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Friday, November 28, 2014

Nostalgia blurs details of founders’ foreign policy

Editor’s note: This is in response to the letter “Foreign policies based on hope leave U.S. weak,” published in the Sept. 27 Daily Lobo. In the letter, reader Allen E. Weh called for a more realistic approach than operating on hope in this country, citing our foreign policy response to the recent murders of the U.S. ambassador and three other Americans in Libya.

Editor,

Regarding the letter by Allen Weh that appeared in the Sept. 27 issue of the Daily Lobo, the following correction to his use of Thomas Jefferson and the Barbary Pirates would assist in clearing up his use of the example to demonstrate decisive leadership.

The new nation was exposed to attacks in the Mediterranean along the Barbary Coast following the withdrawal of British protection in the form of tribute and ransom payments as a result of the American Revolution. Such ransom demands were regularly made by the Barbary states of Tripoli, Algiers, Tunis and Morocco in order for maritime nations to rescue their ships and crews. Jefferson objected to the practice of paying $1 million a year for this purpose, and upon becoming president in 1801 refused to continue it. As Weh reports, yes he did send a naval contingent to respond to the capture of two American ships, resulting in the capture of a naval vessel, the USS Philadelphia and her crew. At the end of this affair, and a four year standoff, Jefferson agreed to pay a ransom of $60,000 for the crew. Meanwhile, the USS Philadelphia had been burned by Lt. Stephen Decatur in a daring raid to prevent its use by the enemy.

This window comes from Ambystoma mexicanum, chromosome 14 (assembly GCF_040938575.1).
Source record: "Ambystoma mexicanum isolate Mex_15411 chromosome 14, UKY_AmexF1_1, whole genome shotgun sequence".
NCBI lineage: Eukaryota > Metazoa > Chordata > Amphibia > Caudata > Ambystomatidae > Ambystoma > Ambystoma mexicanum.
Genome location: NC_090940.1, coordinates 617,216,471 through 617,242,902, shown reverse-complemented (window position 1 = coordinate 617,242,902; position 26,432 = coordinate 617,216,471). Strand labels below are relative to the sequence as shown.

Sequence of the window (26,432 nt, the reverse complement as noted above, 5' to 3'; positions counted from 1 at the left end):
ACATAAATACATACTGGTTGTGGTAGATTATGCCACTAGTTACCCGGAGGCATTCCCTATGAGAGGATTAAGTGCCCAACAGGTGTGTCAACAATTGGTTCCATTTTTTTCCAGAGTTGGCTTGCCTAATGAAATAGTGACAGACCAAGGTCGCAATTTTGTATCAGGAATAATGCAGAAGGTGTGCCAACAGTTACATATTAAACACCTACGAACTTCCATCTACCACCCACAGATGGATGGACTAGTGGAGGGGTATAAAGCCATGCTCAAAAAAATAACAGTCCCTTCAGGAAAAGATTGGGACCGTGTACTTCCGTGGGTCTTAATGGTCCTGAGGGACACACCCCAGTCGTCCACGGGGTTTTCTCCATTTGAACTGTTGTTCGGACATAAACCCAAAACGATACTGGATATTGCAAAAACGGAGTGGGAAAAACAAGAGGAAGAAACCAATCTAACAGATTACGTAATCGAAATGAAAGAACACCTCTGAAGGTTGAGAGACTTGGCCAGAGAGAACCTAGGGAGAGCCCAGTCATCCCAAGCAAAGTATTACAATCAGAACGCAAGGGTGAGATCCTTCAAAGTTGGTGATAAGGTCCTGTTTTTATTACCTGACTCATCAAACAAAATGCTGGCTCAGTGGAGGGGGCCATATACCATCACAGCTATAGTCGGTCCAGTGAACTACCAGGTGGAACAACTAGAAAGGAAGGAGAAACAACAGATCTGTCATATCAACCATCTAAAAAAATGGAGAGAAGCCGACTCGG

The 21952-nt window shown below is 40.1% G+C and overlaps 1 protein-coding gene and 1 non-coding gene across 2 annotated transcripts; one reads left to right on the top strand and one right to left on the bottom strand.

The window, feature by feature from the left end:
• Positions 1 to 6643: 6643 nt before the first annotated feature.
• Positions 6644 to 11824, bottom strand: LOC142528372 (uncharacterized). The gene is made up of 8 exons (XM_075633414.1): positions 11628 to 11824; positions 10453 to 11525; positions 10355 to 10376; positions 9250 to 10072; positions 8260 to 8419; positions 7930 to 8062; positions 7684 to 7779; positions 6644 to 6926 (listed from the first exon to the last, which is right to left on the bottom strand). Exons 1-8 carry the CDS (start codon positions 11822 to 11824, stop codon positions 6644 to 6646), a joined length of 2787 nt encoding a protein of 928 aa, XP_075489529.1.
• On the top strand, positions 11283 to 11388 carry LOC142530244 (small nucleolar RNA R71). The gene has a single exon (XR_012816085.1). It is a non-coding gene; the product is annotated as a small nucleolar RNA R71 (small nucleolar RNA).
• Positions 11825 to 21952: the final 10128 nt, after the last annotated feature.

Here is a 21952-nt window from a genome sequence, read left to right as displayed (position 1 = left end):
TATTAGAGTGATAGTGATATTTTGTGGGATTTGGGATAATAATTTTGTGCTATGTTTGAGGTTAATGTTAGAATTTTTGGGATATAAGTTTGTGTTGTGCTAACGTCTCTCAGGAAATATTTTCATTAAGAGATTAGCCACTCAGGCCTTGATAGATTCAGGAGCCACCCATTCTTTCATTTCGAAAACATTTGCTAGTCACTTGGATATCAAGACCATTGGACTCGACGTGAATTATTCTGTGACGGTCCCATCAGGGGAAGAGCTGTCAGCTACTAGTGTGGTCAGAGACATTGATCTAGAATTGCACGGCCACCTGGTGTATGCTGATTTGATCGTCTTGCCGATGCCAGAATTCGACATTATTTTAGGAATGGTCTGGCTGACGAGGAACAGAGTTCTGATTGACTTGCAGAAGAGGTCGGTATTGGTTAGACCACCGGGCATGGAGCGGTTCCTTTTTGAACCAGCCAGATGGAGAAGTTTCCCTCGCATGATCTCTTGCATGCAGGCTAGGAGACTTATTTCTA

Whether this incident displays leadership and resolve on Jefferson’s part is debatable. However, I found it interesting that Weh went back to 1801 for his example, and that he neglected to mention the payment of the $60,000 ransom to conclude the matter with the Pasha of Tripoli, leading readers to conclude that simply sending the Navy did the job.

His passing over of more recent examples where the cry to “send the Navy” or “send the Marines” has not solved military threats in far more lethal and costly adventures, is puzzling. Why go back more than 200 years?

Anyone who would attack President Obama’s foreign policy record without mention of the capture of Osama bin Laden would seem to be using a distorted vision for presidential achievement.

Carol Lovato
Daily Lobo reader